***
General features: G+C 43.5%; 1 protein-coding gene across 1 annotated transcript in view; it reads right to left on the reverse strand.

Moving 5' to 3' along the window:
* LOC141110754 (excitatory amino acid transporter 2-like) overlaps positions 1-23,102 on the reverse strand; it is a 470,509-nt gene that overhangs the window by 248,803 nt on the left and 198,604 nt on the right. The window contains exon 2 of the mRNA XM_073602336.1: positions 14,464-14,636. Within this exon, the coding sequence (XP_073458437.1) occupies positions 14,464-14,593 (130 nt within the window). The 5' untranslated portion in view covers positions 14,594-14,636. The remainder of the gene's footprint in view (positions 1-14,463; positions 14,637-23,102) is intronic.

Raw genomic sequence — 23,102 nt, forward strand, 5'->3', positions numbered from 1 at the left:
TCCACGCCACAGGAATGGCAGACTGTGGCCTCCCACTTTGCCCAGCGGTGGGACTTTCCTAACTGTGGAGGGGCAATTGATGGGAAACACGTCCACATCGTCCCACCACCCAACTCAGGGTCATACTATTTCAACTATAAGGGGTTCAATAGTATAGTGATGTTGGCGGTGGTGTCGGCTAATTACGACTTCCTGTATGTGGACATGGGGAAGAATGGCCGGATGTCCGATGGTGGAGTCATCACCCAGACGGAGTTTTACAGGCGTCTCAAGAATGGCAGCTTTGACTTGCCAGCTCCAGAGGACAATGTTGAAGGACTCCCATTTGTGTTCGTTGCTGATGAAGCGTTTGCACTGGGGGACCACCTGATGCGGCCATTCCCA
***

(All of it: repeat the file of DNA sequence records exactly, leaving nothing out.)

General features: G+C 43.5%; 1 protein-coding gene across 1 annotated transcript in view; it reads right to left on the reverse strand.

Moving 5' to 3' along the window:
* LOC141110754 (excitatory amino acid transporter 2-like) overlaps positions 1-23,102 on the reverse strand; it is a 470,509-nt gene that overhangs the window by 248,803 nt on the left and 198,604 nt on the right. The window contains exon 2 of the mRNA XM_073602336.1: positions 14,464-14,636. Within this exon, the coding sequence (XP_073458437.1) occupies positions 14,464-14,593 (130 nt within the window). The 5' untranslated portion in view covers positions 14,594-14,636. The remainder of the gene's footprint in view (positions 1-14,463; positions 14,637-23,102) is intronic.

Raw genomic sequence — 23,102 nt, forward strand, 5'->3', positions numbered from 1 at the left:
TCCACGCCACAGGAATGGCAGACTGTGGCCTCCCACTTTGCCCAGCGGTGGGACTTTCCTAACTGTGGAGGGGCAATTGATGGGAAACACGTCCACATCGTCCCACCACCCAACTCAGGGTCATACTATTTCAACTATAAGGGGTTCAATAGTATAGTGATGTTGGCGGTGGTGTCGGCTAATTACGACTTCCTGTATGTGGACATGGGGAAGAATGGCCGGATGTCCGATGGTGGAGTCATCACCCAGACGGAGTTTTACAGGCGTCTCAAGAATGGCAGCTTTGACTTGCCAGCTCCAGAGGACAATGTTGAAGGACTCCCATTTGTGTTCGTTGCTGATGAAGCGTTTGCACTGGGGGACCACCTGATGCGGCCATTCCCA